3.11 In the circumstances, the Panel proceeds on the basis that both Privacy Protect.org and Bashkov are Respondents in this administrative proceeding and references hereinafter to “the Respondent” are to be understood accordingly.

4. Factual Background

4.A The Complainants

4.A.1 The First Complainant, RapidShare AG, is a Swiss company which was founded in 2006. It provides one-click hosting of data and is currently the twelfth most visited homepage in the world. It has a storage capacity of several petabytes (a petabyte is a million gigabytes) and an Internet connection that transfers hundreds of gigabytes simultaneously.

4.A.2 The First Complainant operates a file sharing service. It operates as a pay service, allowing any member to upload files of up to 100 megabytes. The user is then supplied with a unique download URL, which locates the file and enables anyone with whom the uploader shares it to download the file.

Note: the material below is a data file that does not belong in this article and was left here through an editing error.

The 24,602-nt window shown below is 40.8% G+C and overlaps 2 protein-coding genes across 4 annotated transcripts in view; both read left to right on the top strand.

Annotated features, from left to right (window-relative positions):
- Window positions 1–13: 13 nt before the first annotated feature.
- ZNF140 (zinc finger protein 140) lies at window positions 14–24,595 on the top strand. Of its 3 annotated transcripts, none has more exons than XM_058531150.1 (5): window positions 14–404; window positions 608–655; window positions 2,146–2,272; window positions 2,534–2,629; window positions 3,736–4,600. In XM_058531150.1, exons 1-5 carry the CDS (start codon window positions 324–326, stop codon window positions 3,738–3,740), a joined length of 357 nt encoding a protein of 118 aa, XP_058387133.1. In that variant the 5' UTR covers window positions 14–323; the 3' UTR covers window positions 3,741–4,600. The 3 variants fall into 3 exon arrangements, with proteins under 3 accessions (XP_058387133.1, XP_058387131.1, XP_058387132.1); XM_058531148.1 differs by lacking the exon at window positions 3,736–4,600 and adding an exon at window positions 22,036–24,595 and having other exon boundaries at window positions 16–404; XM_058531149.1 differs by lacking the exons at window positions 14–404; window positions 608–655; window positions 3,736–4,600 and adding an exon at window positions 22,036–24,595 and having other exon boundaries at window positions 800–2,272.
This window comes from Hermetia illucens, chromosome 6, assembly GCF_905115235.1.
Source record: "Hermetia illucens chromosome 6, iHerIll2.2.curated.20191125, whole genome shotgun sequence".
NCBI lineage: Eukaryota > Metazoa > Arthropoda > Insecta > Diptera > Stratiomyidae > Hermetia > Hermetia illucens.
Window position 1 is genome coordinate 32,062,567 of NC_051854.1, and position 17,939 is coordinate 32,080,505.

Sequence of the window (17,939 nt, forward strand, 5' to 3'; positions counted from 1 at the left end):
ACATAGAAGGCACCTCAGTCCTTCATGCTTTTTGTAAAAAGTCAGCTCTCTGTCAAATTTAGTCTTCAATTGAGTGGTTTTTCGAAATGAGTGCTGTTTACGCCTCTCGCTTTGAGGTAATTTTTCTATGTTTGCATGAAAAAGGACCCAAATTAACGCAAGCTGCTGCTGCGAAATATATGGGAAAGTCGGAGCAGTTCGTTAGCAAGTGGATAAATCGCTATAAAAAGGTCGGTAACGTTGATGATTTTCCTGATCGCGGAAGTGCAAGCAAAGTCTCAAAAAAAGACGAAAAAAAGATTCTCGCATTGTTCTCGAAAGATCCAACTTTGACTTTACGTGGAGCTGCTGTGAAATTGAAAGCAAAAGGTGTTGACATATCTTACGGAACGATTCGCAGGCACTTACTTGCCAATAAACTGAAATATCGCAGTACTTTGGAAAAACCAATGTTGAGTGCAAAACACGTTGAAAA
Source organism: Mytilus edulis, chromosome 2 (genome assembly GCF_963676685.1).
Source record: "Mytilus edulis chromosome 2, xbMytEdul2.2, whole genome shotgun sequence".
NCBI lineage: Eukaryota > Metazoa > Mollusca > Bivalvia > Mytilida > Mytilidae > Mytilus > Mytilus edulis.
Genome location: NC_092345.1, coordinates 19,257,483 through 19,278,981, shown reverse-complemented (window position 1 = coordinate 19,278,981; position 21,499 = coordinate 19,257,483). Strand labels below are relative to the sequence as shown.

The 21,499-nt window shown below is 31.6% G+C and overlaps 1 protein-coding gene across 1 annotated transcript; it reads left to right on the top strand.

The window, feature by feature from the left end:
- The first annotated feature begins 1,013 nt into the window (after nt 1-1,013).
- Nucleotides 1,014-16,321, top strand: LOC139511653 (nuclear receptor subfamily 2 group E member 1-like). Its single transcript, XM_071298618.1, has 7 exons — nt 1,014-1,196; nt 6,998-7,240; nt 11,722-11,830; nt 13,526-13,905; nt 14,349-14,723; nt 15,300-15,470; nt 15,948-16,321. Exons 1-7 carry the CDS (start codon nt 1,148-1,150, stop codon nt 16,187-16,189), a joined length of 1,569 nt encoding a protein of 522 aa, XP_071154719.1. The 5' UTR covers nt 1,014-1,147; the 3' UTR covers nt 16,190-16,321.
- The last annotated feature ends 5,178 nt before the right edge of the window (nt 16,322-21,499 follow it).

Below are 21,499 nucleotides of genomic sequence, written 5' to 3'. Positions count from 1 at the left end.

4.A.3 The First Complainant also provides a reporting system for copyright owners to notify the Company if it believes that a user is violating his copyrights or is using RapidShare to publish illegal contents.

4.A.4 The Second Complainant is the registrant of the United States (US) registered trademarks RAPID SHARE (detailed below), which he has licensed to the First Complainant. He was also the founder of the First Complainant.

4.A.5 The RAPID SHARE trademarks

The Complainants are the owners of the following registered trademarks.


Reg. No.



Dates of Application and Registration

United States of America




Filed: September 21, 2005

Registered: October 16, 2007

First Used in commerce: November 1, 2006

European Union CTM


Rapid Share


25 & 35

Filed: November 21, 2005

Registered: September 25, 2008

European Union CTM



25 & 35

Filed: November 21, 2005

Registered: September 25, 2008

4.A.6 Both CTM registrations were opposed on August 14, 2006 by RAPIDware Gesellschaft fur Informationsverarbeitung mbH but, as noted above, proceeded to registration on September 25, 2008.

4.B. The Respondent